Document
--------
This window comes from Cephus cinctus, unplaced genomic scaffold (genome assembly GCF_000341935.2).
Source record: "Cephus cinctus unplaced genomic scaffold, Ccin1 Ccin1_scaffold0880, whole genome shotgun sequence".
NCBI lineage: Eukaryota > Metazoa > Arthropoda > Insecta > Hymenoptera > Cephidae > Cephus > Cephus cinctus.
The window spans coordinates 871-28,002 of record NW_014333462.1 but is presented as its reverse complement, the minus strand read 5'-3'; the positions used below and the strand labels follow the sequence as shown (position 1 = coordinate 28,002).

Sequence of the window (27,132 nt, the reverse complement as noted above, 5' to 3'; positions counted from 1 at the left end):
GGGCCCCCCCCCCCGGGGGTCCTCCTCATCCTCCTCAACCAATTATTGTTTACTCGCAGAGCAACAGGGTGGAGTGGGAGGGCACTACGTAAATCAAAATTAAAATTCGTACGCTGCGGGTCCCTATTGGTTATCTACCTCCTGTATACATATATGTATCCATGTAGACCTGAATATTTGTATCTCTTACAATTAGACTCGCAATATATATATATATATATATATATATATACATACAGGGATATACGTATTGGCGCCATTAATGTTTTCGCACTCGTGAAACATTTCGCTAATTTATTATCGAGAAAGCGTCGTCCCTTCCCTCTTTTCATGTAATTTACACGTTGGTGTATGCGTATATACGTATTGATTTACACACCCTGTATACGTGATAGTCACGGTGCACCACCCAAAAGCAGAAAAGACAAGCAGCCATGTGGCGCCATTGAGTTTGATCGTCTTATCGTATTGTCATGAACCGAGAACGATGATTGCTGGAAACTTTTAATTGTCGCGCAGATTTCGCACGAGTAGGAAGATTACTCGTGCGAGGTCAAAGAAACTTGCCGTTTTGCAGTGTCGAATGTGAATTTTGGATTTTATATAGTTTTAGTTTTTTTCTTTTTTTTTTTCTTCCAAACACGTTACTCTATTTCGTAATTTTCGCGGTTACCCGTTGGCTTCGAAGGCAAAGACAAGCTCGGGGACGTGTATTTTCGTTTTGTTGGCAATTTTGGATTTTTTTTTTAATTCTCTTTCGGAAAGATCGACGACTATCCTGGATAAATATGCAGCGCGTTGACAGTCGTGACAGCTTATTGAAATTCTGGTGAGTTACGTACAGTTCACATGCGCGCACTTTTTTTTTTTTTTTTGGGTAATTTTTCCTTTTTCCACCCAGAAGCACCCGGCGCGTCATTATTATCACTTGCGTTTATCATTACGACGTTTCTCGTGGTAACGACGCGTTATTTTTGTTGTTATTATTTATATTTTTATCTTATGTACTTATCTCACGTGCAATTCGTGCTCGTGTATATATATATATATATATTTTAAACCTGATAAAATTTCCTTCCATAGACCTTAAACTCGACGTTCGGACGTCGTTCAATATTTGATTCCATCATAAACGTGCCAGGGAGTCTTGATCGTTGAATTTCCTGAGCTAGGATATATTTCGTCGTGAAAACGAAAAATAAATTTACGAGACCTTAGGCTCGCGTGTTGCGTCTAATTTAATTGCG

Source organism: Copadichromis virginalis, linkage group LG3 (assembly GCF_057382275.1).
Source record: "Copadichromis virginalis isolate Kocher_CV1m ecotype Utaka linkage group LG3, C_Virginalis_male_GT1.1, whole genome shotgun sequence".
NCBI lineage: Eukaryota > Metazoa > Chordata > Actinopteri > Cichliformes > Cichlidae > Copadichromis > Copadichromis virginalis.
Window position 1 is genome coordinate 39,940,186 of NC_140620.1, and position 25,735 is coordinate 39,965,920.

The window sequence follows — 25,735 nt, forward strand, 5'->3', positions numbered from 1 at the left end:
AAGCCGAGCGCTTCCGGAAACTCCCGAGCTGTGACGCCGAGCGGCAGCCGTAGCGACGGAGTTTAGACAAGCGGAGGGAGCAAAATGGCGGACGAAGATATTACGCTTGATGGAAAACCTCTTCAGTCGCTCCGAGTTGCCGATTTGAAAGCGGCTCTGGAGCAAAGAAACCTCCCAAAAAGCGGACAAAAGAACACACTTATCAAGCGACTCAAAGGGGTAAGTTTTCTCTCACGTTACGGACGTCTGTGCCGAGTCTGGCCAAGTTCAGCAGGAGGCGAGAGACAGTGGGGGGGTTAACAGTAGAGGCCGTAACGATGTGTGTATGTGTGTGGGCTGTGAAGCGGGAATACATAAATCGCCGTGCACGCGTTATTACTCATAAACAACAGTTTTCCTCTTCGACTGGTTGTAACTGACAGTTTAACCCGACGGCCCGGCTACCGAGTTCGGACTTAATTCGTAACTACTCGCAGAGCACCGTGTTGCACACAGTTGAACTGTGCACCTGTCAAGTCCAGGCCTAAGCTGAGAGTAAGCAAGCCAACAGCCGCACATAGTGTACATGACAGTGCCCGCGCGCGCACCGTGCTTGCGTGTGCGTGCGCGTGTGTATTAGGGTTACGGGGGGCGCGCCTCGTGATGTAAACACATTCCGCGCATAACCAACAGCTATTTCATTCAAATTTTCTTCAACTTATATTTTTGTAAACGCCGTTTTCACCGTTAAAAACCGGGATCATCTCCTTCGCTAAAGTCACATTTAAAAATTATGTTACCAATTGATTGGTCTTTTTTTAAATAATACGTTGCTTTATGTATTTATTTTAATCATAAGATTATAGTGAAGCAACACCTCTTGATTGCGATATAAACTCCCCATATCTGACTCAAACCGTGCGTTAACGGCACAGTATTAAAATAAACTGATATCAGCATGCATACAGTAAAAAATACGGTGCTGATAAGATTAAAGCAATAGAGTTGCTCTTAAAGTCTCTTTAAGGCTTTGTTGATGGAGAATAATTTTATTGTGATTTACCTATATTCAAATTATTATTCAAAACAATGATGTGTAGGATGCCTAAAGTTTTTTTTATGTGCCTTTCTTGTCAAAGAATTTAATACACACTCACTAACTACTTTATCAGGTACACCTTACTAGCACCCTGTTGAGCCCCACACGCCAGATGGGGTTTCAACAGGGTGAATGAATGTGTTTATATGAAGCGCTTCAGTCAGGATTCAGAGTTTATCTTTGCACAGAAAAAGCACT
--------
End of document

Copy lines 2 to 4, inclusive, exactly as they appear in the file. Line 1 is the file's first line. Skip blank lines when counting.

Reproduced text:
Source record: "Cephus cinctus unplaced genomic scaffold, Ccin1 Ccin1_scaffold0880, whole genome shotgun sequence".
NCBI lineage: Eukaryota > Metazoa > Arthropoda > Insecta > Hymenoptera > Cephidae > Cephus > Cephus cinctus.
The window spans coordinates 871-28,002 of record NW_014333462.1 but is presented as its reverse complement, the minus strand read 5'-3'; the positions used below and the strand labels follow the sequence as shown (position 1 = coordinate 28,002).